Microsoft Announces New Image Format RRS feed

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  • The Windows operating system is an accessible application that allows the users to work with almost every file format available in the present. Today, Microsoft announces a new format patented by the company that will enhance the qualities of the digital images created by professional photographers, allowing them to create improved quality bundled with reduced size. The HD format will provide up to twice compression efficiency than JPEG, allowing editors to decode only the information included in certain regions or elements of the image.

    “With HD Photo, we’re taking a new approach to creating and editing photos that simply isn’t available to photographers with today’s formats,” said Amir Majidimehr, corporate vice president of the Consumer Media Technology Group at Microsoft. “HD Photo fully preserves the original image fidelity with high dynamic range while still allowing for significant improvement in compression size.” In addition, HD Photo offers both lossless and lossy image compression, and can retain the full dynamic range and color gamut data from a camera’s sensor,” Microsoft sustained in a press release.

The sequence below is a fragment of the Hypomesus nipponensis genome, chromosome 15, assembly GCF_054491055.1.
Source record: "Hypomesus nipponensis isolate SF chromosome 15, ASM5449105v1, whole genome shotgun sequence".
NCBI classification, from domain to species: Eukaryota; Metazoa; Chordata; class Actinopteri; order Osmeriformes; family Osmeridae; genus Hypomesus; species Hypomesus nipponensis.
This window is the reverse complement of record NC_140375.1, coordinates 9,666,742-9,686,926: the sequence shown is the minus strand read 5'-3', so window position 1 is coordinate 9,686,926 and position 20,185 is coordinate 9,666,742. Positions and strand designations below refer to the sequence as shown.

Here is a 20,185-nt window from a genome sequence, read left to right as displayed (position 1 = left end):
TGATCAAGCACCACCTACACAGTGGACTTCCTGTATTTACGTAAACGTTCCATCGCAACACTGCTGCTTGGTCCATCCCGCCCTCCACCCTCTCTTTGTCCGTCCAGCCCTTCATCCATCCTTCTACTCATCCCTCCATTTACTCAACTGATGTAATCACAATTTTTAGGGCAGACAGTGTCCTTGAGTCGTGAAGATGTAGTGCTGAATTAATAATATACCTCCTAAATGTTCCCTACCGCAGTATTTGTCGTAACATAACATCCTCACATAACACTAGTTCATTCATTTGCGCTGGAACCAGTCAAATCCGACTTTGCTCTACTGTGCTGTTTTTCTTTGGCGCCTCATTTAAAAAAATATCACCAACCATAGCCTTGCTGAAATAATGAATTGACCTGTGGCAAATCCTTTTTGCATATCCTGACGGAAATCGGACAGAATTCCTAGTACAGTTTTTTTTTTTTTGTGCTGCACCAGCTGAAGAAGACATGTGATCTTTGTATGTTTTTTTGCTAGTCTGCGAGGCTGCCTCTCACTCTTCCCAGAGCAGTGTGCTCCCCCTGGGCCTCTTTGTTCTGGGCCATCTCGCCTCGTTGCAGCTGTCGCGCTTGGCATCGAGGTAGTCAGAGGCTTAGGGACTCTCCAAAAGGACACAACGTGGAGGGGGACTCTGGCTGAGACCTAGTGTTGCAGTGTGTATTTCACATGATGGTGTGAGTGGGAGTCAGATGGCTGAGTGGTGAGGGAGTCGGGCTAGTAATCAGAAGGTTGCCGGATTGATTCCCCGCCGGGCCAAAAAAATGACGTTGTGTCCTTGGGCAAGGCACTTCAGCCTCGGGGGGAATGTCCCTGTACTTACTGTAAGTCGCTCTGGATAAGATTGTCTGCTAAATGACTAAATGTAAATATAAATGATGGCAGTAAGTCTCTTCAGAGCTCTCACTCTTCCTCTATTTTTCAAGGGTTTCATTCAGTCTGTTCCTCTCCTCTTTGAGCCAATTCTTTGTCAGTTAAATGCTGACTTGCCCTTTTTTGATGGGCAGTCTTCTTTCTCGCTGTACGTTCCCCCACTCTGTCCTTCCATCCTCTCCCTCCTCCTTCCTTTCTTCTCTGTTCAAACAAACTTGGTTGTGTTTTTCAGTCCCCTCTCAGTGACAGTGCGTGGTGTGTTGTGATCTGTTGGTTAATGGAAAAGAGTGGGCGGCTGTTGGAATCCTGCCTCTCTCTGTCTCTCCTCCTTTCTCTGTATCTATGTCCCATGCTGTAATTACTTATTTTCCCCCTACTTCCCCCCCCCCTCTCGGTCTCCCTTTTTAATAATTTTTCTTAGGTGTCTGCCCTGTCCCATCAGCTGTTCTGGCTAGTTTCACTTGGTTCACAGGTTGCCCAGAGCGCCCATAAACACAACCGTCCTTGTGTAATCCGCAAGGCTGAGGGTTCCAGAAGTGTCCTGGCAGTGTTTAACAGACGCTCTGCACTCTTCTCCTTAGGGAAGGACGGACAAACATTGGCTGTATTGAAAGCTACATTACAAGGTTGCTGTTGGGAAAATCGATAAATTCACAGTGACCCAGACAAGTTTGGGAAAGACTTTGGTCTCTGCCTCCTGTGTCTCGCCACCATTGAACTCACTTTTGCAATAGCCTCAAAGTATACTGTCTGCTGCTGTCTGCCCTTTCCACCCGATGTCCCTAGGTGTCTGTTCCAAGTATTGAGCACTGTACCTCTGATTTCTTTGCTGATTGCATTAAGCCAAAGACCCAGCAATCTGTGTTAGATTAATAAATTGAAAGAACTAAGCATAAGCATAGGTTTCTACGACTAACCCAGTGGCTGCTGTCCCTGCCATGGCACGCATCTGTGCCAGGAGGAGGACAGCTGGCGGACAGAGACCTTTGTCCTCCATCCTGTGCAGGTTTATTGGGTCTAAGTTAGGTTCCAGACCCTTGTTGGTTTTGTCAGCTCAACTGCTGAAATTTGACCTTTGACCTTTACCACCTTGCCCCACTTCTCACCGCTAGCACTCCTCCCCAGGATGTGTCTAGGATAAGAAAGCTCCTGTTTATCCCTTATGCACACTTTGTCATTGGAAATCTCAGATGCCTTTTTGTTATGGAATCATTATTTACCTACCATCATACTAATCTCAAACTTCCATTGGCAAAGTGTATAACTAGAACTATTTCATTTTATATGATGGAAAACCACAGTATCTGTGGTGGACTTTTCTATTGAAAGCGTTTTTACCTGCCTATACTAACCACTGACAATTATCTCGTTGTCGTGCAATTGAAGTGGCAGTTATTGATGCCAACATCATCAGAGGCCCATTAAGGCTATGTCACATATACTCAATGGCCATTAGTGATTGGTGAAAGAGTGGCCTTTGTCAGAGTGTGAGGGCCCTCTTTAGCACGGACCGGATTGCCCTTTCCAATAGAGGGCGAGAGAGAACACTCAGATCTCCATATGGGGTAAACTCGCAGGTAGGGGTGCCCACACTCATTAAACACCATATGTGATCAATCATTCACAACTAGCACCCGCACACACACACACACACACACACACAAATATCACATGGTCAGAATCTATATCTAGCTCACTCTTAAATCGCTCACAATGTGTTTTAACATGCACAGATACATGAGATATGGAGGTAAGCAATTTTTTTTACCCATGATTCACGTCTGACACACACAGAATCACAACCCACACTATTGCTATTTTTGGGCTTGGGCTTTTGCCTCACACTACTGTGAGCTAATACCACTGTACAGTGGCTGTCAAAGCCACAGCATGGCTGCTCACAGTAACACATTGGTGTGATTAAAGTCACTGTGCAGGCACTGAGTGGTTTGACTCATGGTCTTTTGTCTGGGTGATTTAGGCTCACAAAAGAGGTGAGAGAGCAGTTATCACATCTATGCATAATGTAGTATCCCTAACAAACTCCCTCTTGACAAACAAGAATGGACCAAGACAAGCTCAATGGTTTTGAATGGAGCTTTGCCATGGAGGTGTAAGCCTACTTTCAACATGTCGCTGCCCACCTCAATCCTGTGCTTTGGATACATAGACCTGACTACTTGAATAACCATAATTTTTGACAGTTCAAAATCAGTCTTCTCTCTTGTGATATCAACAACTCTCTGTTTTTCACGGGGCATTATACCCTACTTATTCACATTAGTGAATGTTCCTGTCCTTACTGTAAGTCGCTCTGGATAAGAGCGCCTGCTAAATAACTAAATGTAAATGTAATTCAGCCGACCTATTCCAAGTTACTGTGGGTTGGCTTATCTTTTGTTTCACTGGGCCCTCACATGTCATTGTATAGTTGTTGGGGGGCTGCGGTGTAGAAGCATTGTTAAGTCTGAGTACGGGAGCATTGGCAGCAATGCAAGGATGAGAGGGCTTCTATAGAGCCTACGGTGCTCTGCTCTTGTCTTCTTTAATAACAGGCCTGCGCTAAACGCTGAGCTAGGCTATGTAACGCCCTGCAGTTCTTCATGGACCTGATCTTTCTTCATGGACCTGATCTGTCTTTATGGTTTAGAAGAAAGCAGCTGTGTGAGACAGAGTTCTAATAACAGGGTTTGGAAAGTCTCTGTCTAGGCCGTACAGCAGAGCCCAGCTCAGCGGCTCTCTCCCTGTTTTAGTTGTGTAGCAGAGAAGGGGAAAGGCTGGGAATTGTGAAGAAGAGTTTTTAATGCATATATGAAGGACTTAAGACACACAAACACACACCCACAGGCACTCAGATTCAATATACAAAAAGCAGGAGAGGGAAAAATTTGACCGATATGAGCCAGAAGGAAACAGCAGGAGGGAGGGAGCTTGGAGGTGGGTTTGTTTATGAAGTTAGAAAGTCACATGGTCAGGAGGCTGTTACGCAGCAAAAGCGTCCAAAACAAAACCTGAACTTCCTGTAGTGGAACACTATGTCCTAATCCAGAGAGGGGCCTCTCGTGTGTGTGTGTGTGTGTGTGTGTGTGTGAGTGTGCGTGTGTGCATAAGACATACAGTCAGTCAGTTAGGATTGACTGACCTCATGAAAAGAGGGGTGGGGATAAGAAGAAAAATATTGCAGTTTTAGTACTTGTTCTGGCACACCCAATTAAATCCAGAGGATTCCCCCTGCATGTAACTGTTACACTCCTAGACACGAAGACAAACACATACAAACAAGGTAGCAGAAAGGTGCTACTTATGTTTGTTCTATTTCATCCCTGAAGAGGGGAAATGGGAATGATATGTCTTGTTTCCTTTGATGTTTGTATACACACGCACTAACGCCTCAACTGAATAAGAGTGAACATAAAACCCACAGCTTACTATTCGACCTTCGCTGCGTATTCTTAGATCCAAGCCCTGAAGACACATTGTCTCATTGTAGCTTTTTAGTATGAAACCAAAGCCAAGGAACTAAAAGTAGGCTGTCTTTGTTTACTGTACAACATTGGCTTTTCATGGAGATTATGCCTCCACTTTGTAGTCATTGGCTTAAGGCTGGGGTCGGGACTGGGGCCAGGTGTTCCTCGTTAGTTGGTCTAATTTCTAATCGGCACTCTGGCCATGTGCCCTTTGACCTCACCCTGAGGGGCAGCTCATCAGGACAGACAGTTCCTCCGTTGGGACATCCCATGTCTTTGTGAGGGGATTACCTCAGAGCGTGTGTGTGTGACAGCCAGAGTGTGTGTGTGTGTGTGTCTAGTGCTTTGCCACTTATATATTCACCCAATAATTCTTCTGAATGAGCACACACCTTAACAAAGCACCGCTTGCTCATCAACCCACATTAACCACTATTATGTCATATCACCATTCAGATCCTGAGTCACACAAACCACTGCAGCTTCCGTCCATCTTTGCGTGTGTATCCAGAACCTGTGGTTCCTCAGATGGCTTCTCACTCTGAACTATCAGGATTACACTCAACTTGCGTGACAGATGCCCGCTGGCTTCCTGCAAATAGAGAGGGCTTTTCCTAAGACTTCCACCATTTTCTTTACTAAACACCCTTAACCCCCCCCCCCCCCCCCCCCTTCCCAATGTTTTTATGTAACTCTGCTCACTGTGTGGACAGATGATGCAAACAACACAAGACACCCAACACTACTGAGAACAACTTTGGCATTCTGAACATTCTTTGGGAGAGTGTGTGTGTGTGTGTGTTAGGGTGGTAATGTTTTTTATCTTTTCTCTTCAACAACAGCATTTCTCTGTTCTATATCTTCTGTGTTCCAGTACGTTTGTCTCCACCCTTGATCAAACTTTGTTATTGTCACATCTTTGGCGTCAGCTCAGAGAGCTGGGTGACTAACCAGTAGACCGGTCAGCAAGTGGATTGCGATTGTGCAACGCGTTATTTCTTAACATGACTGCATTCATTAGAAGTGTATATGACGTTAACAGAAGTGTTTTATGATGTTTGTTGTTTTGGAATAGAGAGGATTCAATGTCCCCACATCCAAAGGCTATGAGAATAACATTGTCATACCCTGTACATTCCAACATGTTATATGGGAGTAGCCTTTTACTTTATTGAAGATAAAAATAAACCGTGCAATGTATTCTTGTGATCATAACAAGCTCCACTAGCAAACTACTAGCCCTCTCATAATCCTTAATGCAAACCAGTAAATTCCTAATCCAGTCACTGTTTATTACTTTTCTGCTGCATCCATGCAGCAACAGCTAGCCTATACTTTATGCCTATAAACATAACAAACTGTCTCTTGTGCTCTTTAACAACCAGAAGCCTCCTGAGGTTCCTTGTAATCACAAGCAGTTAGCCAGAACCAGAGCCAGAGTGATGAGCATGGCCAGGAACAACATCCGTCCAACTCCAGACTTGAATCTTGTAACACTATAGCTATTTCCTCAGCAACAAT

Using a powerful partnership with Adobe, Microsoft revealed a new set of HD Photo plug-ins for Adobe Photoshop that will help professional photographers manipulate the images taken in the HD format directly from Photoshop. If you want to try the new set of tools, you should check the Microsoft download website.

    The HD format is already compatible with Windows Vista through the Windows Imaging Component (WIC) codec and can be also used on Windows XP or Windows Server 2003 if you install a free WIC utility. This format is also compatible in the .Net Framework 3.0 development platform and also available for Mac OSX.

    “With support on popular platforms such as Windows XP, Windows Vista and Mac OS X, HD Photo will allow consumers to easily view, edit and share images without conversion or special applications. The format also allows for flexible metadata handling and supports industry-standard metadata formats,” the software giant concluded.
    Sunday, March 11, 2007 2:58 AM